Dr. Joseph "Joe" Johnson, a president emeritus of the University of Tennessee System, reportedly passed away on Friday at the age of 90, according to Knox News.
Among the many achievements of the well-respected former president are most notably his creation of the structure of the current UT System itself as well as the longstanding partnership formed decades ago between the university and the Oak Ridge National Laboratory.
Johnson served as president of the UT System from 1990-1999 and then retired only to return as interim president from 2003-2004, a culmination of his decades-long career with the university that began in 1958 when he was hired as a research assistant and political science instructor at the University of Tennessee-Knoxville.
His more than 50 years of service to UT -- he remained involved even after his retirement -- led the university to create the Joe Johnson Lifetime Service Award in 2013 to honor any other UT employees who could match his longevity in service to the school.
Born and raised in Alabama, Johnson earned in 1955 a bachelor's degree in history from Birmingham-Southern College and then obtained a certificate in public administration the following year, after which he joined the U.S. Army in 1956 and served in Korea before being honorably discharged as a sergeant in 1958.
Upon his return, he began to work at UT-Knoxville while also pursuing a master's degree in public administration that he achieved in 1960, followed by a doctorate in higher education and industrial management from the same school in 1968.
Johnson briefly left the UT System after earning his master's in 1960 to work in various positions in the state government for a few years but returned in 1963 to serve as an executive assistant to then-President Andy Holt and continued to climb the ranks within the system over the years until he himself became the president.
Current UT System President Randy Boyd said, "It is with a heavy heart that we mourn President Emeritus Joe Johnson. His legacy as a tireless advocate for higher education will continue to inspire generations to come. His memory will forever be etched in the history of our institution."
In a more formal statement, Boyd said, "Dr. Johnson was the embodiment of the University of Tennessee. UT would not be the great institution it is today without the leadership, vision, and compassion for people that Dr. Johnson so eloquently had. This is a tremendous loss for our university system, but an even greater loss to the state of Tennessee."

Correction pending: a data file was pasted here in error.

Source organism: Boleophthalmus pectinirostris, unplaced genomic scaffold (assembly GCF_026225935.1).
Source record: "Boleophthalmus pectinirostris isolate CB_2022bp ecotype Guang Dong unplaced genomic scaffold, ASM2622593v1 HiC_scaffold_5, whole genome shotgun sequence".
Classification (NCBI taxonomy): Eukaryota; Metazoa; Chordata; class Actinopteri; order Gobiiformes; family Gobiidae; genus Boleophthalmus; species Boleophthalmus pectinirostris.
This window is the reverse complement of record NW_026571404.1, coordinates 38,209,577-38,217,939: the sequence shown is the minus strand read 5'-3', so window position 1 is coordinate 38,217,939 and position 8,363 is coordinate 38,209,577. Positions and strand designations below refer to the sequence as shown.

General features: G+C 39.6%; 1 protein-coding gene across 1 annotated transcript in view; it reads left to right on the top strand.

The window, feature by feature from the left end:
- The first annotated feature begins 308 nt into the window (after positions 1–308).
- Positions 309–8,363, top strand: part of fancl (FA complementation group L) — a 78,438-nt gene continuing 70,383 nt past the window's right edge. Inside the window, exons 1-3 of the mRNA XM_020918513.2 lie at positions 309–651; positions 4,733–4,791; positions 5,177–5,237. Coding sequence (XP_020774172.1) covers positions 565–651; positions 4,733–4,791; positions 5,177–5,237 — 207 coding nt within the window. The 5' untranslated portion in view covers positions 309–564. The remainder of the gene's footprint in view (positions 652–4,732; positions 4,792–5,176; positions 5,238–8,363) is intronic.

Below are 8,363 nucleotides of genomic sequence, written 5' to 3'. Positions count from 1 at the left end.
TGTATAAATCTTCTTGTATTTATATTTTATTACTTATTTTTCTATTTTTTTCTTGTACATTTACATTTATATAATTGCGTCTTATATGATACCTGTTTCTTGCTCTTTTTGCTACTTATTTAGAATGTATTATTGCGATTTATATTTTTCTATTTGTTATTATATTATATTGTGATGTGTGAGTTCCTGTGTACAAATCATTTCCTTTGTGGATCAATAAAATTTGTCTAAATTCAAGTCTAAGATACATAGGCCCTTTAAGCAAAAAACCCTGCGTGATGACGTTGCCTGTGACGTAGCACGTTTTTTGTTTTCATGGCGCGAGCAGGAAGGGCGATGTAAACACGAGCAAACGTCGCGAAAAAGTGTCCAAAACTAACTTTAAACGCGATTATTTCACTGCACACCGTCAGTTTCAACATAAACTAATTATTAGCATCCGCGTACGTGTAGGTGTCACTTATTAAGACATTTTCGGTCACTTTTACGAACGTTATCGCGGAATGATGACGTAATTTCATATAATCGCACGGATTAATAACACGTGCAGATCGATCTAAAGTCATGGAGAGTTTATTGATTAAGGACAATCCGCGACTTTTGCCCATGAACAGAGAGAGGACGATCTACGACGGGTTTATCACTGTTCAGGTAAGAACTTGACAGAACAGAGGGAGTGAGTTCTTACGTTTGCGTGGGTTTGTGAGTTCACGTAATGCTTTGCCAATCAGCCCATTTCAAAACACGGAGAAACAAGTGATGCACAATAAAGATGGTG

"Dr. Johnson committed his life to the University of Tennessee and made this great University a better place for all of us. I consulted with him frequently, and he remained very involved out front and behind the scenes," fellow UT President Emeritus Joe DiPietro said. "I valued his counsel and have always felt he left big shoes to fill in the president’s office. The entire University will miss his leadership and dedication, and I know those of us who knew him well will miss his quick wit and straight talk."
According to WATE, UT Chancellor Donde Plowman said of Johnson, "He has been the mentor for each one of us who has followed him in leadership positions at the university. So cheerful, so interested in others, so inspiring, such a courageous leader. The stories of Joe Johnson and the type of leader he was will live on and on."
Also weighing in, per WBIR, was UT-Battelle CEO and Interim President Jeff Smith, who lauded Johnson as "the individual who brought together the University of Tennessee and Battelle Memorial Institute to operate Oak Ridge National Laboratory. His vision began a partnership that enriched the university, modernized the lab, and ensured its continued positive impact for Tennessee and the nation. He was a great leader and great friend."
Knox News reported that the UT System said it would soon release more details about Johnson's death and funeral arrangements.
Johnson was preceded in death by his son Kent in 2020 and is survived by his wife of 64 years, Pat, along with their daughter Kelly and son-in-law Bill Hardin, plus two beloved grandchildren.